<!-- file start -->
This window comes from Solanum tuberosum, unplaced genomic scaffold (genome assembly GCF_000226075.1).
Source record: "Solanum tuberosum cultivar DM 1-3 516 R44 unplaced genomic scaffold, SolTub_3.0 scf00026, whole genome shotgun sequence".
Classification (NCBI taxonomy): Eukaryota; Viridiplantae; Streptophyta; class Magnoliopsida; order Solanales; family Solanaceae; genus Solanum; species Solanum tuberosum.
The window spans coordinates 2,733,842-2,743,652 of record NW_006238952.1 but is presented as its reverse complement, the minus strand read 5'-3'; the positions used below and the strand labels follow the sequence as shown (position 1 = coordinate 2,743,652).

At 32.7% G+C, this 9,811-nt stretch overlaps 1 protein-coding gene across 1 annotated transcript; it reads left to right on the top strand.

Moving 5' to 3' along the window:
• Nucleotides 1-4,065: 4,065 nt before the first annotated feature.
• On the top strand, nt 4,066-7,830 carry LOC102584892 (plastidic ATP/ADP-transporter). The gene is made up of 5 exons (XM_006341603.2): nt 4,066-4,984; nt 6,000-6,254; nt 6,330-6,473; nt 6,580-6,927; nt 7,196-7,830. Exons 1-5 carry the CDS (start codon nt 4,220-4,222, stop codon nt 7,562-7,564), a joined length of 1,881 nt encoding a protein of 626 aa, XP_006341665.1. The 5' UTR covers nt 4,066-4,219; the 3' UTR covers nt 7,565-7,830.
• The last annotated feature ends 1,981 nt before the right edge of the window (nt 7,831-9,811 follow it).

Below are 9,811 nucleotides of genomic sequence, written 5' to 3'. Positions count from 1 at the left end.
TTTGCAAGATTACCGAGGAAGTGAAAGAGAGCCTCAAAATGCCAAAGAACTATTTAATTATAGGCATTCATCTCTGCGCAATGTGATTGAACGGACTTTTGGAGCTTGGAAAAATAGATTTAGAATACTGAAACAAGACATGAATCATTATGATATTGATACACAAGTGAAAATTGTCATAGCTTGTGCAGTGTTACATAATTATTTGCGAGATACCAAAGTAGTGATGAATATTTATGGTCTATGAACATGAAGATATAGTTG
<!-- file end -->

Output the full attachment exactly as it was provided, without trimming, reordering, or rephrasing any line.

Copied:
This window comes from Solanum tuberosum, unplaced genomic scaffold (genome assembly GCF_000226075.1).
Source record: "Solanum tuberosum cultivar DM 1-3 516 R44 unplaced genomic scaffold, SolTub_3.0 scf00026, whole genome shotgun sequence".
Classification (NCBI taxonomy): Eukaryota; Viridiplantae; Streptophyta; class Magnoliopsida; order Solanales; family Solanaceae; genus Solanum; species Solanum tuberosum.
The window spans coordinates 2,733,842-2,743,652 of record NW_006238952.1 but is presented as its reverse complement, the minus strand read 5'-3'; the positions used below and the strand labels follow the sequence as shown (position 1 = coordinate 2,743,652).

At 32.7% G+C, this 9,811-nt stretch overlaps 1 protein-coding gene across 1 annotated transcript; it reads left to right on the top strand.

Moving 5' to 3' along the window:
• Nucleotides 1-4,065: 4,065 nt before the first annotated feature.
• On the top strand, nt 4,066-7,830 carry LOC102584892 (plastidic ATP/ADP-transporter). The gene is made up of 5 exons (XM_006341603.2): nt 4,066-4,984; nt 6,000-6,254; nt 6,330-6,473; nt 6,580-6,927; nt 7,196-7,830. Exons 1-5 carry the CDS (start codon nt 4,220-4,222, stop codon nt 7,562-7,564), a joined length of 1,881 nt encoding a protein of 626 aa, XP_006341665.1. The 5' UTR covers nt 4,066-4,219; the 3' UTR covers nt 7,565-7,830.
• The last annotated feature ends 1,981 nt before the right edge of the window (nt 7,831-9,811 follow it).

Below are 9,811 nucleotides of genomic sequence, written 5' to 3'. Positions count from 1 at the left end.
TTTGCAAGATTACCGAGGAAGTGAAAGAGAGCCTCAAAATGCCAAAGAACTATTTAATTATAGGCATTCATCTCTGCGCAATGTGATTGAACGGACTTTTGGAGCTTGGAAAAATAGATTTAGAATACTGAAACAAGACATGAATCATTATGATATTGATACACAAGTGAAAATTGTCATAGCTTGTGCAGTGTTACATAATTATTTGCGAGATACCAAAGTAGTGATGAATATTTATGGTCTATGAACATGAAGATATAGTTG